Back to the Future: Dockers® Revolutionary Go Khakis of 2001

Levi Strauss & Co.
October 6, 2016

In celebration of the brand’s 30th Anniversary, we’re highlighting some of the most remarkable heritage finds from our Archives. Curated by yours truly, the items are on display in the Atrium at our San Francisco headquarters.
When it comes to embracing technology, Levi Strauss and Co. has always been on the frontlines of innovative fashion.
Case in point: 15 years ago, Dockers® incorporated nanotechnology into the fabric of their ubiquitous casual pants with the introduction of Go Khaki with Stain Defender. At the time, these khakis were pretty revolutionary. The nanotechnology woven into the fabric served as an invisible defense against liquid spills—making them a must-have for modern consumers ready to take on the new millennium in style.
Wondering how it worked? The process involved treating fabric on a molecular level. Meaning, the pants were developed on a nano scale during the textile-manufacturing process where the chemicals in the nanotechnology formed a molecular bond with the cotton fibers. Those high-tech microfibers were able to resist unfortunate liquid mishaps.


While the pants were cutting-edge, the groundbreaking innovations never compromised the ease and comfort that’s always been synonymous with Dockers®. Since 1986, the brand has been providing men with quality go-to garments for every moment of their lives and these turn-of-the century pants were no different.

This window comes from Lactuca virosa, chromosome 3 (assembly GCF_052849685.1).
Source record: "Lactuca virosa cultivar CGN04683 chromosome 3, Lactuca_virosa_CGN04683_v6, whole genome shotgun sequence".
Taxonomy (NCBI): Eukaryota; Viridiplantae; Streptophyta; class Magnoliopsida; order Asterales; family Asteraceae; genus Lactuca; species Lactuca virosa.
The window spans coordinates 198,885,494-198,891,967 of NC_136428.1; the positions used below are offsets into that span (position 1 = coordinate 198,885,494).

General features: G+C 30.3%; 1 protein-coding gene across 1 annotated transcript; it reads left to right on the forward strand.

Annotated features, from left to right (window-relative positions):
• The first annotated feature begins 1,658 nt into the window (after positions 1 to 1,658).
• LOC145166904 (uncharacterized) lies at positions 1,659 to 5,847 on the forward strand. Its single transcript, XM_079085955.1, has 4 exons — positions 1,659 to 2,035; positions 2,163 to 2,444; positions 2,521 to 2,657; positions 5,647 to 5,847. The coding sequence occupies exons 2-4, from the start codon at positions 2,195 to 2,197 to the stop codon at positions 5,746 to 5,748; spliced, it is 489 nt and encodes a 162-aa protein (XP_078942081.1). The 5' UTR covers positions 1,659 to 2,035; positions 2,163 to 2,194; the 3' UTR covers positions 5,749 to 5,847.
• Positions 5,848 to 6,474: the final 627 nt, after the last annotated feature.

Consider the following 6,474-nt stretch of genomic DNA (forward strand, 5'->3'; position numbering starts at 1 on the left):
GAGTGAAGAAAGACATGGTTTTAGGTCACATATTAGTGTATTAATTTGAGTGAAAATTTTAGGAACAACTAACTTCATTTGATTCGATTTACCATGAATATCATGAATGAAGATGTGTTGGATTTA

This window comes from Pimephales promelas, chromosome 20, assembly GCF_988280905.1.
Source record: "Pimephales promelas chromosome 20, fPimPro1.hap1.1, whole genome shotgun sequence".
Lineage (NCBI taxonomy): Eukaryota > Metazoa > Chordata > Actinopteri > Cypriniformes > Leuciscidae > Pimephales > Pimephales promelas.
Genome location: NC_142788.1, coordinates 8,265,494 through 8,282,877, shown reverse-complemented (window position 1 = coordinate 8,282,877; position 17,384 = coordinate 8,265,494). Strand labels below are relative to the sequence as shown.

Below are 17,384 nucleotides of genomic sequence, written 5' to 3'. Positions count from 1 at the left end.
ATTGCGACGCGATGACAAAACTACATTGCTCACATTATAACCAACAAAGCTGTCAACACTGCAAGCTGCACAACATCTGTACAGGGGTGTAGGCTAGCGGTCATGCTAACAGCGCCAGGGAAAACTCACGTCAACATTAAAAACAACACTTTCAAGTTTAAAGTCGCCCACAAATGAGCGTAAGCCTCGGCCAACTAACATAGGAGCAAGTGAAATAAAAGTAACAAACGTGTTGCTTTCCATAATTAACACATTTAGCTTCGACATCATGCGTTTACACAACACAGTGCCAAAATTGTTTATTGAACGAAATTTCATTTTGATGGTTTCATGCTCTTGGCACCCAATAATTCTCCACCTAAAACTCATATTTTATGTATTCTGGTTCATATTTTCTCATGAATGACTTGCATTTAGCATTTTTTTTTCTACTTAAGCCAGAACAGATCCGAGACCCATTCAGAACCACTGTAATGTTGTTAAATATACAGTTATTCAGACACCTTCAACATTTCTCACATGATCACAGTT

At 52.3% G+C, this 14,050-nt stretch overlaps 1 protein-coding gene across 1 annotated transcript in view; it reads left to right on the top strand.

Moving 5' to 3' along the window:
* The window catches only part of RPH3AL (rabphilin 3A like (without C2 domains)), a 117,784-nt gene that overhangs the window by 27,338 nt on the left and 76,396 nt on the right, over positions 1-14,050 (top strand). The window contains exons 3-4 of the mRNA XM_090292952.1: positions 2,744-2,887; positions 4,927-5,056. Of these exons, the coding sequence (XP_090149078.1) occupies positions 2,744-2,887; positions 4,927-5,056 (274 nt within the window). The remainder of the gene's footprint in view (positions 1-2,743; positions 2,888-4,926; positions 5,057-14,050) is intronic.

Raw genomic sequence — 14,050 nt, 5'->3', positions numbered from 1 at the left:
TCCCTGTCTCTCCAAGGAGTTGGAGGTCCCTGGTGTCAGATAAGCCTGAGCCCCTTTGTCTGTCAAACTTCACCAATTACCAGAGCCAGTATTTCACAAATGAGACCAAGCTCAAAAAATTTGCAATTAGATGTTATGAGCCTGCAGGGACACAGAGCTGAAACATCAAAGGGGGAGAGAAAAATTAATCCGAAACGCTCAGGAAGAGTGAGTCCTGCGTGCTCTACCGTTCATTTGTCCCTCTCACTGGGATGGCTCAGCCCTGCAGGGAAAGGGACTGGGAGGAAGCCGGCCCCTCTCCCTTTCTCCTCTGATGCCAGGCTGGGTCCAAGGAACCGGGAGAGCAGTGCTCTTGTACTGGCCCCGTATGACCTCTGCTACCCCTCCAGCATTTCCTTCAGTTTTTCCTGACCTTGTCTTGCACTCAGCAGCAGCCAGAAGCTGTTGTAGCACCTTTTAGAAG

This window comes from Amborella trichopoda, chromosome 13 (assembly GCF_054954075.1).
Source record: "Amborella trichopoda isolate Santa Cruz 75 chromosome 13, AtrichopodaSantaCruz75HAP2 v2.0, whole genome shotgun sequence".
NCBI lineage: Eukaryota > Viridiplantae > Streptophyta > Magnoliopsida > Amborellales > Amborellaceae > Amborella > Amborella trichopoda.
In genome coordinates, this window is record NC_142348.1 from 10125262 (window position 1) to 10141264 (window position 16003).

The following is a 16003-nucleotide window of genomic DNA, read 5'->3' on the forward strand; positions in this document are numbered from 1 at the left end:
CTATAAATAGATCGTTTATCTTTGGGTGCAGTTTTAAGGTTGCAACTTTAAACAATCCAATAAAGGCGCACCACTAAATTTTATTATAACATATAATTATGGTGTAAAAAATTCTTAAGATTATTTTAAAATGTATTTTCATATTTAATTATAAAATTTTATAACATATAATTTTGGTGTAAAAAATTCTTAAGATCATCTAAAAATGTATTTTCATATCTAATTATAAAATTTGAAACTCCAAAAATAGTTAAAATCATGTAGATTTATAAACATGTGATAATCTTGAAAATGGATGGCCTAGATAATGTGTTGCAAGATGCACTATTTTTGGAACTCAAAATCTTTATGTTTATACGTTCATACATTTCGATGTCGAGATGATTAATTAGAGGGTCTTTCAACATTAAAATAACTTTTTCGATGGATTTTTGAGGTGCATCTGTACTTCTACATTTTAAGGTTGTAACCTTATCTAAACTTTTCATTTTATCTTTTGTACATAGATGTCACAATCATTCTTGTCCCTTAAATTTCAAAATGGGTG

From the invention of the blue jean 143 years ago to Go Khakis to the revolutionary work that goes on in our Eureka Innovation Lab today, LS&Co. and Dockers® are constantly innovating to solve the needs of consumers and give them clothes that make their lives better and easier.

Tracey-Panek-photo-438x656Tracey Panek is the Historian for Levi Strauss & Co. where she manages the day-to-day workings of the Levi Strauss & Co. Archives as a key corporate asset, answering historical questions, assisting designers, brand managers, executives and other employees whose work requires historical materials in the Archives.
Prior to joining LS&Co., Tracey spent 14 years as Historian and Archivist at AAA Northern California, Nevada & Utah where she managed a corporate history program for the 100+ year old company. She began her corporate history career at AirTouch Communications—today Verizon and Vodafone—a San Francisco based company that launched cellular service at the Los Angeles Olympics in 1984.

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